This weekend marks the 10th Anniversary of 9/11, a day that has become of monumental importance in the psyche of the US.
On Sunday we will rightly remember the terrible events of 10 years ago, the awful loss of life, and an attack not only on the US, but on all right thinking people, of whatever religion, race, gender or creed. A waste of so many lives and a terrible impact on so many others.
My own memory of September the 11th and the attack on the twin towers is of hearing the events unfold on the radio as I was driving back from an appointment in Luton.
I was preparing for a tedious journey back to Birmingham when Simon Mayo announced on 5 Live that a plane had gone into one of the twin towers of the World Trade Centre. The details were sketchy and it was not known that it was a large airliner. It was also initially being treated as an accident and it was only when the second plane hit that the reality began to unveil itself.
It was a momentous couple of hours as the story unfolded, and without being able to see the pictures my imagination was running overtime. Of course my imagination, for once, could not live up to the actual pictures which were so awful and graphic they almost defy description.
When I got back to the office everyone was listening to the radio, captivated by the news as rumours spread about companies letting their staff home early for fear of further terrorist actions.
Driving home was surreal, and when I finally arrived to see the television pictures it was just so shocking, like a disaster movie unfolding before your eyes.
10 years on we have a terrible legacy from 9/11. Not so much from the event itself, but what it led to and the catastrophic mistakes that have been made since.
The US was in shock and it reacted with consideration first, a pause before the storm that was to follow.
Then came the wars, the terrible wars. Thousands dead, millions of displaced and refugees; and the sinking of the reputation of the US and Britain.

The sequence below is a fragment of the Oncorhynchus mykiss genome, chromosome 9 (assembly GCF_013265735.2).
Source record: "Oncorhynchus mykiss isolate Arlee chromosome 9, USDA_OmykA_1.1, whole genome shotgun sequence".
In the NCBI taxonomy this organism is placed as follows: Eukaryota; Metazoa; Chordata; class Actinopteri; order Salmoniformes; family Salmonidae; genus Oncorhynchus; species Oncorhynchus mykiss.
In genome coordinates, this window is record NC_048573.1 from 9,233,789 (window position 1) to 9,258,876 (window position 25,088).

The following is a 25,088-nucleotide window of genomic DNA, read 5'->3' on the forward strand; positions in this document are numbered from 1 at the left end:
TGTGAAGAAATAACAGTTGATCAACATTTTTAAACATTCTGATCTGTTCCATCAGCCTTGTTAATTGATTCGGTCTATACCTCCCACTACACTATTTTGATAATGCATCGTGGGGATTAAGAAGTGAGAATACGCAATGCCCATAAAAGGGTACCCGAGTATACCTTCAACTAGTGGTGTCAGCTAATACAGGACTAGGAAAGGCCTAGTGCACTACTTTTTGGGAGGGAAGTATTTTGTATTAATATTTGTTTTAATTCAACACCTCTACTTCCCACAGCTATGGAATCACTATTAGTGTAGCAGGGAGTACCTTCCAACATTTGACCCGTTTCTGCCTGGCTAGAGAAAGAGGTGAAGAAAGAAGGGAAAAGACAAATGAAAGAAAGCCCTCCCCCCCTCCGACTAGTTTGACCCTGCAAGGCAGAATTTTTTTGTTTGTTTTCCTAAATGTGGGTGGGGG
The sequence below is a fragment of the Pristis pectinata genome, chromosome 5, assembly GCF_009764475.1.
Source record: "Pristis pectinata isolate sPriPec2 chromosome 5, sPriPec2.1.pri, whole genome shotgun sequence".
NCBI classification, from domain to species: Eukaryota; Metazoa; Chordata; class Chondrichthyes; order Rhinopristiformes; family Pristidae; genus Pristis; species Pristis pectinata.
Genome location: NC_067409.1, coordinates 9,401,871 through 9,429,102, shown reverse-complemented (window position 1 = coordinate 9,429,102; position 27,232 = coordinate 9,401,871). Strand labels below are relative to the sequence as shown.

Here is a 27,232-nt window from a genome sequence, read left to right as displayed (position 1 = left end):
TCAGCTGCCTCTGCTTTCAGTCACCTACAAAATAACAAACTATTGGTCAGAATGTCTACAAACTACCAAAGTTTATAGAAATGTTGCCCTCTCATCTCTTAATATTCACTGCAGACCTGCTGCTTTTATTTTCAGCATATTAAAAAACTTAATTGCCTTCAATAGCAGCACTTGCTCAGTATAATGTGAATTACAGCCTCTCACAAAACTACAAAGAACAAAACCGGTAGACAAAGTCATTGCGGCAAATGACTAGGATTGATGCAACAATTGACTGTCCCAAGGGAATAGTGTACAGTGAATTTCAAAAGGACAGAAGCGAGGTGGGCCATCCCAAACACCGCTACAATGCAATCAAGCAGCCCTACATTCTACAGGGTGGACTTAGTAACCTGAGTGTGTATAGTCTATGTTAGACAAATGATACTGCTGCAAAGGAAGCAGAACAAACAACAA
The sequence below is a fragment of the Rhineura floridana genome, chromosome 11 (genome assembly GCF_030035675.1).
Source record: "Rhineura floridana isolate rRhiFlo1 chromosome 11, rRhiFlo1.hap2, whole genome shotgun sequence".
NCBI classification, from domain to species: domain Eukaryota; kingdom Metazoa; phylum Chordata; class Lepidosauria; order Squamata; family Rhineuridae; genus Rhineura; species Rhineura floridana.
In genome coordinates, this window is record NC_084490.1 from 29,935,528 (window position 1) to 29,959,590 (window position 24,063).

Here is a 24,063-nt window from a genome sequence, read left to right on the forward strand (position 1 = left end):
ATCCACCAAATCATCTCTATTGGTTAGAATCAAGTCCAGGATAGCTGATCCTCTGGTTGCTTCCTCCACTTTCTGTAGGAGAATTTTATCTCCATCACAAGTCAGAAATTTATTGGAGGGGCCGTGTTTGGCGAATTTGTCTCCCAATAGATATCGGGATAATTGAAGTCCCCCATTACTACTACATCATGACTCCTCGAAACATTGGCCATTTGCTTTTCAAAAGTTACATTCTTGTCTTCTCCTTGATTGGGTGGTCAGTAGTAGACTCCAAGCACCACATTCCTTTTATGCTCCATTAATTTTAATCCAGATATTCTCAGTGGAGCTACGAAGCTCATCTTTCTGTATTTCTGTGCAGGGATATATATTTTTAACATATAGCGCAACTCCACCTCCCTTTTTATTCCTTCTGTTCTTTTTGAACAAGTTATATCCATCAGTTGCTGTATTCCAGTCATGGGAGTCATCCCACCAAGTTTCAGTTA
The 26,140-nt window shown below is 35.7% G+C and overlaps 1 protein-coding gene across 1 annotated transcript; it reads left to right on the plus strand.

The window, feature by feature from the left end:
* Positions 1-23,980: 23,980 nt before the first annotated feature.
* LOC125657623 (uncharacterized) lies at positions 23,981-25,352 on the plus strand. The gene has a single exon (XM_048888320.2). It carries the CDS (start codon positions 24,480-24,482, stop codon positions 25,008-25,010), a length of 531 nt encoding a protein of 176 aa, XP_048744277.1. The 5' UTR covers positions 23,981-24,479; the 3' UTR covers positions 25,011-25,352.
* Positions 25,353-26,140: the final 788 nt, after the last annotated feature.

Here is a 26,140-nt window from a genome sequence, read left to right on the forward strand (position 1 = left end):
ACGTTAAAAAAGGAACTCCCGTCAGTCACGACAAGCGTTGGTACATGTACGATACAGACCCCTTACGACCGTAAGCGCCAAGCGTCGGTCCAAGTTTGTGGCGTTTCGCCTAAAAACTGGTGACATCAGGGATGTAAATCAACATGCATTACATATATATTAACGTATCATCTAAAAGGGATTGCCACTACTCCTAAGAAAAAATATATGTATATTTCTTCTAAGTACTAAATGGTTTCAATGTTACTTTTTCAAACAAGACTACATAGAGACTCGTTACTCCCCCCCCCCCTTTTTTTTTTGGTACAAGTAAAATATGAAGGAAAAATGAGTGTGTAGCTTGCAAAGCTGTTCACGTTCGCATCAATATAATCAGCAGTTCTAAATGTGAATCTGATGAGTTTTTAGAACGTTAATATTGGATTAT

We will all be thinking of the 3,000 victims of 9/11, but sadly our thoughts will not be able to stay there.
We cannot ignore what came after and the hundreds of thousands of victims as a result of the reaction to that terrible day.
The Legacy of 9/11 is truly horrific.
Some say that the world changed that day. I don’t believe this apocalyptic narrative, that seems to justify what came after.
It was not that the world changed, but that our perception of it changed.
We created the “War On Terror”, one of the most ridiculous concepts that justified the invasion of two countries and the threat to bomb Pakistan out of existence if they did not help the US and hand over some of their sovereignty for military actions inside their borders.
Much of the world agreed with the initial bombardment of Afghanistan to help the northern alliance defeat the Taliban, and of course the search for Bin Laden. Yet what came after was catastrophic for the region and our own security.
Earlier today I listened with great interest to the Tony Blair interview on the Today programme. It was a remarkable interview, listening to the “middle east peace envoy” living in complete denial that actions create reactions. His “belief” that the Iraq war was justified and under no circumstances created more terrorism, more radicalism or destabilised the region.
Denial is a terrible thing. I understand the human need for him to protect his “legacy” as Prime Minister, but his complete lack of taking on board the facts were remarkable. He disagrees with the head of MI5, Lady Eliza Manningham-Buller (who he appointed) who has criticised the policy of the War On Terror, stating that it brought more danger to the shores of the UK.
Tony Blair, like George W Bush is in denial and will not accept any criticism whatsoever for his actions as Prime Minister, or the fact that there was no threat from Iraq to the UK and there were no weapons of mass destruction.
9/11 will not just be a day for remembering the victims of that day, but a day when reflection on all that has happened since will take place.